Lord Lexden’s Review of “George Bell, Bishop of Chichester” by Andrew Chandler – The House Magazine – 8 July 2016 – www.politicshome.com

photo
Bishop George Bell and his wife Henrietta

In just under 200 ‘incisive, elegantly
written pages’, Andrew Chandler’s
biography of George Bell recounts the
remarkable life of a man of high ideals,
writes Lord Lexden

George Bell, Bishop of
Chichester
By Andrew Chandler
Wm. B.Eerdmans
Publishing Co.

Until a few months ago the formidable
reputation of George Bell (1883-
1958), Bishop of Chichester for
nearly thirty years and runner-up for the
Archbishopric of Canterbury in 1944,
seemed totally secure. Within the Church
of England he had long been revered as
one of its greatest bishops, learned, devout
and inspiring. More widely he was famous
for his courageous stands in international

affairs. Before 1939 no one did more to
sustain and defend German Christian
leaders and Jews of all kinds in the face of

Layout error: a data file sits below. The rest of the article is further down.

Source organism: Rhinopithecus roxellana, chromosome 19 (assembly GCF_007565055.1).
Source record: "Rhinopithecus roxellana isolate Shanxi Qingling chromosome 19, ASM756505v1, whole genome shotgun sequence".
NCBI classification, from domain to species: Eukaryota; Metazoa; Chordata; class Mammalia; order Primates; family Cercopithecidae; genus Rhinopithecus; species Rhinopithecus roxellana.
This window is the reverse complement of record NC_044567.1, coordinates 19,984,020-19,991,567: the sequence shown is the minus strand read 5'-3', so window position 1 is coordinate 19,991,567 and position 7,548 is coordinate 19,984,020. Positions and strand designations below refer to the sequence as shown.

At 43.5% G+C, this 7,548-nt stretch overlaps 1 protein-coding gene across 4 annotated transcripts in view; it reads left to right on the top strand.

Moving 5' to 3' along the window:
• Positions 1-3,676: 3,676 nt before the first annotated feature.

Nazi persecution.
During the Second World War he
led the protests against the bombing of
entire German cities which killed so many
blameless civilians. This brought him much
criticism to which Churchill contributed
richly, but no one questioned his deep
Christian integrity. “The Church”, he
said in 1943,” has still a special duty to be
a watchman for humanity, and to plead
the cause of the suffering, whether Jew or
Gentile”.
On 22 October last year everything
changed. The Church of England’s media
centre issued a statement announcing that,
under an out of court settlement in a civil
case, compensation (later revealed to be
£15,000) had been paid to an unnamed
individual, subsequently given the
pseudonym “Carol”, who had claimed to
have suffered sexual abuse at Bishop Bell’s
hands in the late 1940s and early 1950s.
The current Bishop of Chichester,
Martin Warner, said “we face with shame a
story of abuse of a child”. Yet neither he, nor
anyone else among the Church authorities,
has divulged any information about the
nature of the alleged uncorroborated abuse,
where exactly it is supposed to have taken
place, the manner in which investigations
were conducted or the expertise possessed
by the anonymous individuals who
examined the undisclosed evidence and
apparently found it convincing.
George Bell was condemned in secret
by processes whose character is totally
unknown. Today’s Church leaders have
denied natural justice to one of the most
eminent of their predecessors.
They themselves were subsequently
made subject to the rigorous independent